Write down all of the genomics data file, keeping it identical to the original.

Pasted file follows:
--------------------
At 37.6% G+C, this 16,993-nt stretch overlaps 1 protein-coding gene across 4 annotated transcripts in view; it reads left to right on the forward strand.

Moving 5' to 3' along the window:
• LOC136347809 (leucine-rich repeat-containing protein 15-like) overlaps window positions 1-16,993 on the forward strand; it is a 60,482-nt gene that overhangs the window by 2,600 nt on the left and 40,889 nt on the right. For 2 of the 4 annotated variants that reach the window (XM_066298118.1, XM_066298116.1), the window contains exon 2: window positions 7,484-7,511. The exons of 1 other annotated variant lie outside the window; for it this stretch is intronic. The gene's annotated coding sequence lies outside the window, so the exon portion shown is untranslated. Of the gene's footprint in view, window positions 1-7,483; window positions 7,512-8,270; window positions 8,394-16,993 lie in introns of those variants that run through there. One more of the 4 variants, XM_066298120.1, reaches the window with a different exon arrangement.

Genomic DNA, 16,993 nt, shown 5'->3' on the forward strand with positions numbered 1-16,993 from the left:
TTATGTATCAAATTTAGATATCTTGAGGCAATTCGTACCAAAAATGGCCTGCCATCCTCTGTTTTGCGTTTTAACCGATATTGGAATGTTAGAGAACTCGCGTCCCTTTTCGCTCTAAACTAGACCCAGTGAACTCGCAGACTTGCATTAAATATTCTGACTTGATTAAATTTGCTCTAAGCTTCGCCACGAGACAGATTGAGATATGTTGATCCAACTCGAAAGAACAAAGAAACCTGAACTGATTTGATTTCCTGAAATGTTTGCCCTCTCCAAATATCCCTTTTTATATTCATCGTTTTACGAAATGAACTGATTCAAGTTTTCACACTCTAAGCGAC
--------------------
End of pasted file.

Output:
At 37.6% G+C, this 16,993-nt stretch overlaps 1 protein-coding gene across 4 annotated transcripts in view; it reads left to right on the forward strand.

Moving 5' to 3' along the window:
• LOC136347809 (leucine-rich repeat-containing protein 15-like) overlaps window positions 1-16,993 on the forward strand; it is a 60,482-nt gene that overhangs the window by 2,600 nt on the left and 40,889 nt on the right. For 2 of the 4 annotated variants that reach the window (XM_066298118.1, XM_066298116.1), the window contains exon 2: window positions 7,484-7,511. The exons of 1 other annotated variant lie outside the window; for it this stretch is intronic. The gene's annotated coding sequence lies outside the window, so the exon portion shown is untranslated. Of the gene's footprint in view, window positions 1-7,483; window positions 7,512-8,270; window positions 8,394-16,993 lie in introns of those variants that run through there. One more of the 4 variants, XM_066298120.1, reaches the window with a different exon arrangement.

Genomic DNA, 16,993 nt, shown 5'->3' on the forward strand with positions numbered 1-16,993 from the left:
TTATGTATCAAATTTAGATATCTTGAGGCAATTCGTACCAAAAATGGCCTGCCATCCTCTGTTTTGCGTTTTAACCGATATTGGAATGTTAGAGAACTCGCGTCCCTTTTCGCTCTAAACTAGACCCAGTGAACTCGCAGACTTGCATTAAATATTCTGACTTGATTAAATTTGCTCTAAGCTTCGCCACGAGACAGATTGAGATATGTTGATCCAACTCGAAAGAACAAAGAAACCTGAACTGATTTGATTTCCTGAAATGTTTGCCCTCTCCAAATATCCCTTTTTATATTCATCGTTTTACGAAATGAACTGATTCAAGTTTTCACACTCTAAGCGAC